Supported Employment and Autism Ranking: Limited positive evidence

Additional Information

Lawer et al (2009) reported on the experiences of 1,707 autistic people in the USA Vocational Rehabilitation System. They stated that, while autistic adults received the most expensive set of support services compared to people with other disabilities, they were more likely to be competitively employed compared to people with other disabilities, particularly if they received supported employment programmes.

Wehman et al (2014) reported on data from the Rehabilitation Services Administration Case Service Report (RSA-911) database for fiscal year 2009. The sample included 23,298 youth with intellectual and developmental disabilities aged between 16 and 25 years old at the time of application. They reported that “The effect of supported employment was especially strong for youth who were Social Security beneficiaries, special education students, and individuals with intellectual disabilities or autism who were high school graduates.”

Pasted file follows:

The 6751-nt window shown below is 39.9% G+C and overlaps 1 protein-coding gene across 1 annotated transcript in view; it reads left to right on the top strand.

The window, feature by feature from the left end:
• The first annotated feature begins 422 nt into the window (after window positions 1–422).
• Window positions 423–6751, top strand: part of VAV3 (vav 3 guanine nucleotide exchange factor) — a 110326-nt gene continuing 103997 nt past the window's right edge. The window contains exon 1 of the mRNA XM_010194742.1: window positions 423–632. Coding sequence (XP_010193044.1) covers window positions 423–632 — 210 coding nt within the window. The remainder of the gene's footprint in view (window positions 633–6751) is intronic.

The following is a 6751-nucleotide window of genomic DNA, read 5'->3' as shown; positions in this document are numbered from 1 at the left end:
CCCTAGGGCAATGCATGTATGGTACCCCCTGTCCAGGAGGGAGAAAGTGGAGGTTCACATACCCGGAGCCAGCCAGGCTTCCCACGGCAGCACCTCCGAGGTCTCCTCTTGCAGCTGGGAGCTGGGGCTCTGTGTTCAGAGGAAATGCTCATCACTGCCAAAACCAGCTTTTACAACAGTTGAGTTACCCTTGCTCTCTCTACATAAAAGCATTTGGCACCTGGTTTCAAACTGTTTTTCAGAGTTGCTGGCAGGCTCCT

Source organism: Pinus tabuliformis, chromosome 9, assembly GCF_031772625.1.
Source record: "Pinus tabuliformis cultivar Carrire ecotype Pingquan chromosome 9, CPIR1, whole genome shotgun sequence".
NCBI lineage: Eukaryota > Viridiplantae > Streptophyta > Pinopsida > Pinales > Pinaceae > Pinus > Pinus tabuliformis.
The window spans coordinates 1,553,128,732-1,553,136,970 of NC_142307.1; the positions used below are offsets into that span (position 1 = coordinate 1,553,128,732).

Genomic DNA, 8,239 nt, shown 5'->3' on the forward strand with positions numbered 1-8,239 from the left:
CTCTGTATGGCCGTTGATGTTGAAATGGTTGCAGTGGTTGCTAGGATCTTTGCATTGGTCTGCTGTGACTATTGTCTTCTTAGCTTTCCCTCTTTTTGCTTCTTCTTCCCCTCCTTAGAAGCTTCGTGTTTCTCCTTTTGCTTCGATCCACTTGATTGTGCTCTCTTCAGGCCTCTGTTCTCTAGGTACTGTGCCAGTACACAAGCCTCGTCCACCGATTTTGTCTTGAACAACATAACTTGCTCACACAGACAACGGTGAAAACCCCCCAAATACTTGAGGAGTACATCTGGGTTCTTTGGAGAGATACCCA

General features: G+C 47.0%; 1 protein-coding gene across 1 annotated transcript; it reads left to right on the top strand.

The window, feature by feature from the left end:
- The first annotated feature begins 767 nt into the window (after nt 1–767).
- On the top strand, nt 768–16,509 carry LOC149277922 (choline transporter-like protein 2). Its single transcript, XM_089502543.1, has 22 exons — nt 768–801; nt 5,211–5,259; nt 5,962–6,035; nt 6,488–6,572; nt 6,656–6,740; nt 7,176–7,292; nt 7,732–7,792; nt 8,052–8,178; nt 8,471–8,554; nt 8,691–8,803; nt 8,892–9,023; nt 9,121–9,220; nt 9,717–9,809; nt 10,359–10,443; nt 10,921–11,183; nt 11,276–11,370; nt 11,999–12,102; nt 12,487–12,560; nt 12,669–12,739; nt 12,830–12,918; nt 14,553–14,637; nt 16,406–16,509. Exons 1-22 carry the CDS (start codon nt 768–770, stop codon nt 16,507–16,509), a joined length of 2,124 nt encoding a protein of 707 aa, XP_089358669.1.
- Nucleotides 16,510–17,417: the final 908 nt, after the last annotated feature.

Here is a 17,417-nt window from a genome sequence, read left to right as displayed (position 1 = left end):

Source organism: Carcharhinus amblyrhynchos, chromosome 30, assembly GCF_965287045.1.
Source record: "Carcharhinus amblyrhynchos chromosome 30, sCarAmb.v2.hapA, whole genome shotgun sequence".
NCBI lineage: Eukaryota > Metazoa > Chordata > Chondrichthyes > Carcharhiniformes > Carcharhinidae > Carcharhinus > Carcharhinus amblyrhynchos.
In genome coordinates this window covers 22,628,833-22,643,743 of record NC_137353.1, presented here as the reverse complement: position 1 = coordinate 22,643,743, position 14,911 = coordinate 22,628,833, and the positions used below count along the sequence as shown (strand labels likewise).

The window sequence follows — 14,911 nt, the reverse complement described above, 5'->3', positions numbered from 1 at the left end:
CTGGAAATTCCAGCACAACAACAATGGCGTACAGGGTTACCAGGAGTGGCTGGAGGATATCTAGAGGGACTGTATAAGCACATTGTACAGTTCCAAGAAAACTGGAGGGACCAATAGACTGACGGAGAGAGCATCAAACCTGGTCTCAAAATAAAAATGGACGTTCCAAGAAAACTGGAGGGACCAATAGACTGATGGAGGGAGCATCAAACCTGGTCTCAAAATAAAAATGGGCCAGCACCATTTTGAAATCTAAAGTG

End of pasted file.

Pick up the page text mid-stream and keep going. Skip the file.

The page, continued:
Mavranezouli et al. (2014) assessed the cost-effectiveness of supported employment for autistic adults in the United Kingdom versus standard day care. They reported that supported employment resulted in better outcomes than standard day care, at an extra cost of £18 per additional week in employment or £5600 per quality-adjusted life year. In secondary analyses that incorporated potential cost-savings, supported employment dominated standard care (that is, it produced better outcomes at a lower total cost). The analysis suggests that supported employment schemes for autistic adults in the United Kingdom are cost-effective compared with standard care. 


Related Additional Information

17 Jun 2022
Last Review
01 Aug 2017
Next Review
01 Oct 2023